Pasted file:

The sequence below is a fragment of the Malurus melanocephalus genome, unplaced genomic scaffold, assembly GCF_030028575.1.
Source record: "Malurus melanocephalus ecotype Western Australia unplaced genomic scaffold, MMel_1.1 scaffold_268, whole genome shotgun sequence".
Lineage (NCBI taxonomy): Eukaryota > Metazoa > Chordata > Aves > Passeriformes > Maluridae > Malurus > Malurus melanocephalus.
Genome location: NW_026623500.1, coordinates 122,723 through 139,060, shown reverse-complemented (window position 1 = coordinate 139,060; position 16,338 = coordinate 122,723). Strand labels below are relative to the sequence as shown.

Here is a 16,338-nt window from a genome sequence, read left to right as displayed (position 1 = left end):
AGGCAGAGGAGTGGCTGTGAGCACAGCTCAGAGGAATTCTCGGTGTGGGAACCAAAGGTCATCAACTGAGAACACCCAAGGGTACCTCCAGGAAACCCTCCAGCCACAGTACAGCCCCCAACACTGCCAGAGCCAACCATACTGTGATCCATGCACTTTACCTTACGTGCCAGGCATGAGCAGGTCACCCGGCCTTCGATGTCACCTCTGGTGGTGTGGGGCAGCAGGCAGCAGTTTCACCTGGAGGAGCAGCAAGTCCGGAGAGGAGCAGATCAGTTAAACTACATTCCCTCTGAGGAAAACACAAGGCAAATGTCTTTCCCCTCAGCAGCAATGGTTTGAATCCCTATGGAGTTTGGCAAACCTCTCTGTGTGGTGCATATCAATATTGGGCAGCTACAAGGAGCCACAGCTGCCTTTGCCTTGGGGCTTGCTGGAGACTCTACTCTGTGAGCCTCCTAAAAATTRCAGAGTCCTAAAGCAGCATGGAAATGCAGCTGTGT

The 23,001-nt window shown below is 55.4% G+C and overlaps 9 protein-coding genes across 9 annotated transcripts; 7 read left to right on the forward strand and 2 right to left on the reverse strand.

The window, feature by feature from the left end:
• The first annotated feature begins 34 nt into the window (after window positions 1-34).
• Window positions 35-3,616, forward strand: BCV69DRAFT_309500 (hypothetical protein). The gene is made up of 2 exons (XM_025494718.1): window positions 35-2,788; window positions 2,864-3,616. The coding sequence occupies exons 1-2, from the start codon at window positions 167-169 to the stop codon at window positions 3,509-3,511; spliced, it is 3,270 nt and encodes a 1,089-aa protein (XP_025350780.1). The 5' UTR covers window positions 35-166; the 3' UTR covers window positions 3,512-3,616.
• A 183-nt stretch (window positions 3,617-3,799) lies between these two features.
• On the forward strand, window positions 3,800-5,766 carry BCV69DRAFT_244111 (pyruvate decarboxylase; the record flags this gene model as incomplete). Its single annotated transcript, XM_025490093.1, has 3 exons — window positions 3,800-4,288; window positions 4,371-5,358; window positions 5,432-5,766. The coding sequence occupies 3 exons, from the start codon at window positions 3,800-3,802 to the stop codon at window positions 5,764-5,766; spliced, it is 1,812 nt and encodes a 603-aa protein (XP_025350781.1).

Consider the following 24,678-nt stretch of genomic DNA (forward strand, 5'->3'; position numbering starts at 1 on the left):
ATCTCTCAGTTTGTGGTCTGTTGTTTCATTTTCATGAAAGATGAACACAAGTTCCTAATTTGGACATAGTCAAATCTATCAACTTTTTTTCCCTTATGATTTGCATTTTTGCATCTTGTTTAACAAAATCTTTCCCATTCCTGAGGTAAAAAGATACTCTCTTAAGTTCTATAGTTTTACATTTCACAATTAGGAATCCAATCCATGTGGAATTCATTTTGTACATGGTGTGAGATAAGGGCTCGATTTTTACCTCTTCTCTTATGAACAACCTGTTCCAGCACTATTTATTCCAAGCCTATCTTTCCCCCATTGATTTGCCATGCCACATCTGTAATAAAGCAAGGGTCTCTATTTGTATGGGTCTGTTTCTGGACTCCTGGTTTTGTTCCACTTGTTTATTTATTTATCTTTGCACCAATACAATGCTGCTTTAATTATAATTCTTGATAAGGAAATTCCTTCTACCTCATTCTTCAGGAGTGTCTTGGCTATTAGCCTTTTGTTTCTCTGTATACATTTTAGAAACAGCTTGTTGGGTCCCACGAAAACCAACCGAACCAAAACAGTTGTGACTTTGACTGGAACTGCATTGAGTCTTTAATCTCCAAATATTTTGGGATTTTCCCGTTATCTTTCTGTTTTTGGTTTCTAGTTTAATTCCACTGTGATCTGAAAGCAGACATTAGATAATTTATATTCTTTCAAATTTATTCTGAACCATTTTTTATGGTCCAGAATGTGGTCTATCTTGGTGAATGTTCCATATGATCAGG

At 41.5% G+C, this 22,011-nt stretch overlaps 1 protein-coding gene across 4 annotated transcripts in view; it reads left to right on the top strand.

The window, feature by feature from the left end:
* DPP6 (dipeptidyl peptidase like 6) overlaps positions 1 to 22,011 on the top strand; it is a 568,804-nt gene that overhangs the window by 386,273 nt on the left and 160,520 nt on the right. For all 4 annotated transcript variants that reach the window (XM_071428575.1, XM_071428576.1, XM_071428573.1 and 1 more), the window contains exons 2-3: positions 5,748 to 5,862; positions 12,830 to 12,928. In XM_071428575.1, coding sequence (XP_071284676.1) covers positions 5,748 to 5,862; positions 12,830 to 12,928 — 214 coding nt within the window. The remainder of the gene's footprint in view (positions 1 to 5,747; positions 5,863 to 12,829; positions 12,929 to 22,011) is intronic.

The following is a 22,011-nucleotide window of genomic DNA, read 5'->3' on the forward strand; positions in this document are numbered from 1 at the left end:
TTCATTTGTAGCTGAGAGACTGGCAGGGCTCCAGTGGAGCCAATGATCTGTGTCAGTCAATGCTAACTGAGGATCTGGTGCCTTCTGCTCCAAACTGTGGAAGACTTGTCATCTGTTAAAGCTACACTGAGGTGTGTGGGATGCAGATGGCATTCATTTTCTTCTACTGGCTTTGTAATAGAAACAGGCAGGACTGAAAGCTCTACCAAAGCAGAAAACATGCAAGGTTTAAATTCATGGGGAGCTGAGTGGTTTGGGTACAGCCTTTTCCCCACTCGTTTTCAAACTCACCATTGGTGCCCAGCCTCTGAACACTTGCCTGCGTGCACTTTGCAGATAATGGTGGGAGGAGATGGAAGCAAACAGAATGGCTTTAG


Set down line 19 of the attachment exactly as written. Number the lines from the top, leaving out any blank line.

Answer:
TTCATTTGTAGCTGAGAGACTGGCAGGGCTCCAGTGGAGCCAATGATCTGTGTCAGTCAATGCTAACTGAGGATCTGGTGCCTTCTGCTCCAAACTGTGGAAGACTTGTCATCTGTTAAAGCTACACTGAGGTGTGTGGGATGCAGATGGCATTCATTTTCTTCTACTGGCTTTGTAATAGAAACAGGCAGGACTGAAAGCTCTACCAAAGCAGAAAACATGCAAGGTTTAAATTCATGGGGAGCTGAGTGGTTTGGGTACAGCCTTTTCCCCACTCGTTTTCAAACTCACCATTGGTGCCCAGCCTCTGAACACTTGCCTGCGTGCACTTTGCAGATAATGGTGGGAGGAGATGGAAGCAAACAGAATGGCTTTAG